And that’s what I will be watching for.  We’ve taken the first step by listening to Gus’ story and Tweeting out our support.  Being an ally is more than that.   I’m still learning and constantly checking my privilege (because even if I identify with the LGBTQIA spectrum, my queerness is not always apparent or as big of a difference as my being female in a male-dominated world).  We’ve got to work together, and I have hope that a bunch of action sports fans will find the courage to be themselves.  Because that is what I feel like I can do even more now.  I don’t know if I’m making it to Aspen for Winter X this year, but if I do, you bet I’m gonna be waving a giant rainbow flag.

Saturday was a very busy day, especially in snowboarding.  There was a lot of drama and sick tricks.  I’ve got a lot of notes so let’s not waste any time.

However, I do want to give an update on Caleb Moore, who crashed on Thursday.  He underwent surgery for a heart contusion and then suffered complications involving his brain.  Current updates say that he’s still in critical condition.  My heart goes to him and his family.  Let’s all hope for better news tomorrow.

Ski thoughts

  • Why is it called Round 1 when Round 2 is the finals?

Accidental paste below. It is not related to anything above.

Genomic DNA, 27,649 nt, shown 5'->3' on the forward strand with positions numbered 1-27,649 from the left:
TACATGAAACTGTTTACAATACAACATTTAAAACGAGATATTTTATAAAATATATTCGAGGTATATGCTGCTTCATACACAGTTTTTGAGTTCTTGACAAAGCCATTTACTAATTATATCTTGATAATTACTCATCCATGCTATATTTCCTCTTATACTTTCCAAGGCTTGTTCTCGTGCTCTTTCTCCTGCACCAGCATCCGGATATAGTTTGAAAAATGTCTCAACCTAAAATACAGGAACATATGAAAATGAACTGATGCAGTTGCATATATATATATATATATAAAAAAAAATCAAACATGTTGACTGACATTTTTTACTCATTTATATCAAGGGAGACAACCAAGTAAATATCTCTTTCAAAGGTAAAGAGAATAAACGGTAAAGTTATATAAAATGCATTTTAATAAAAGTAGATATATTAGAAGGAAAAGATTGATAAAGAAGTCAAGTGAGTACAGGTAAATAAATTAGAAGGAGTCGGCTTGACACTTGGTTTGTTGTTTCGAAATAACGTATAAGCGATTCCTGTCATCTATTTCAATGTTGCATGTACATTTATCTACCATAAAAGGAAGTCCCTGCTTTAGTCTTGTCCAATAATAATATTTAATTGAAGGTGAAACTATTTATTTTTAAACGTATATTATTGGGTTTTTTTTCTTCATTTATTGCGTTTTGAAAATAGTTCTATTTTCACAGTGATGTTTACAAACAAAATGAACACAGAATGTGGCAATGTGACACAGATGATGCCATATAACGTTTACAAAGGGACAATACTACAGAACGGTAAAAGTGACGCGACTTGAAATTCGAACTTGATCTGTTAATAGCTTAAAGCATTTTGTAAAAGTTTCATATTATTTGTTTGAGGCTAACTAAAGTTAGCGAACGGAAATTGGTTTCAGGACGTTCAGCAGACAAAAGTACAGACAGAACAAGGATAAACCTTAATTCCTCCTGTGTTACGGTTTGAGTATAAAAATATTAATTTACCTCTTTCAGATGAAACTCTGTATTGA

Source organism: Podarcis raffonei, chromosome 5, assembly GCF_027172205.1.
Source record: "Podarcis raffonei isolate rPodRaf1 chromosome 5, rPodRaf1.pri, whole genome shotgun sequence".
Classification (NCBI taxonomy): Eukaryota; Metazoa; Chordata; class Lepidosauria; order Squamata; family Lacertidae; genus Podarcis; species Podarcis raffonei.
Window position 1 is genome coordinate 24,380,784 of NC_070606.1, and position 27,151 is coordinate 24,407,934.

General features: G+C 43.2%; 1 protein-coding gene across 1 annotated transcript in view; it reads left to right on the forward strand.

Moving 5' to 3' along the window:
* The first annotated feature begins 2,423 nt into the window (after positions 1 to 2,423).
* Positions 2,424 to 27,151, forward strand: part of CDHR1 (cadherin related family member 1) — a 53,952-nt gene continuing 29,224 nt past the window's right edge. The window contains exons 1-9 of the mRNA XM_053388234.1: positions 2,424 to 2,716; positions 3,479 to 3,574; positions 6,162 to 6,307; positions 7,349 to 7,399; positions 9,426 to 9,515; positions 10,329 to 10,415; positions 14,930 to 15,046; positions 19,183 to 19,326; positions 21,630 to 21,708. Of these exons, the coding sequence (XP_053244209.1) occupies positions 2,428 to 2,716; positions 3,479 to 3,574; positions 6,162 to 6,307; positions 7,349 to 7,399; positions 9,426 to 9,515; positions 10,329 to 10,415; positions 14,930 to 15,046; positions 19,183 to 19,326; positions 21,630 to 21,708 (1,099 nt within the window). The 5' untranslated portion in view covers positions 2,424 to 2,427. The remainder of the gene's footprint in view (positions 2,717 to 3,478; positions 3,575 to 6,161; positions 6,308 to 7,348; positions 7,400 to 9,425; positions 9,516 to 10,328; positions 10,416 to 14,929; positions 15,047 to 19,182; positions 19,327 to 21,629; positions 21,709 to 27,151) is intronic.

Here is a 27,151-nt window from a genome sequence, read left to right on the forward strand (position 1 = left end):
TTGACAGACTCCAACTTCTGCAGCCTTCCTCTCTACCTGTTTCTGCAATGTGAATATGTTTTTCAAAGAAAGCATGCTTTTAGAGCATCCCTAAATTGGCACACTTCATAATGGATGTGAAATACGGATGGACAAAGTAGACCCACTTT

• Gus Kenworthy lands first triple rodeo Japan air in Round 1 of Big Air. Talk about throwing down the gauntlet.
  • Triples are key again.
  • Henrik Harlaut’s style is giving him high scores.
  • 1980 is a year, not a trick (unless you’re Alex Schlopy). That’s the equivalent of five and half rotations by the way.
  • Everyone’s reaction to the 1980 attempt: O__O
  • Henrik is skiing with his goggles backwards and eyes closed. Is there a method to the madness?
  • Jossi Wells gave us sick style and a nice break from all that spinning.
  • A corked 540 looks really slow but still cool.
  • Going 100 feet downhill via the jump with GoPro looks like you’re flying.
  • There is such a thing as too much air. Ask Bobby Brown.
  • Gus changes his mind from doing a triple to a double cork mid-air. That’s some quick thinking.
  • The judges really liked Henrik’s nose-butter double cork 12.
  • Apparently the jump designers learned a few things from aerials.
  • Kai Mahler missed a few jumps due to a potential knee injury, but he came back to do a double Japan air and a switch double misty 1620.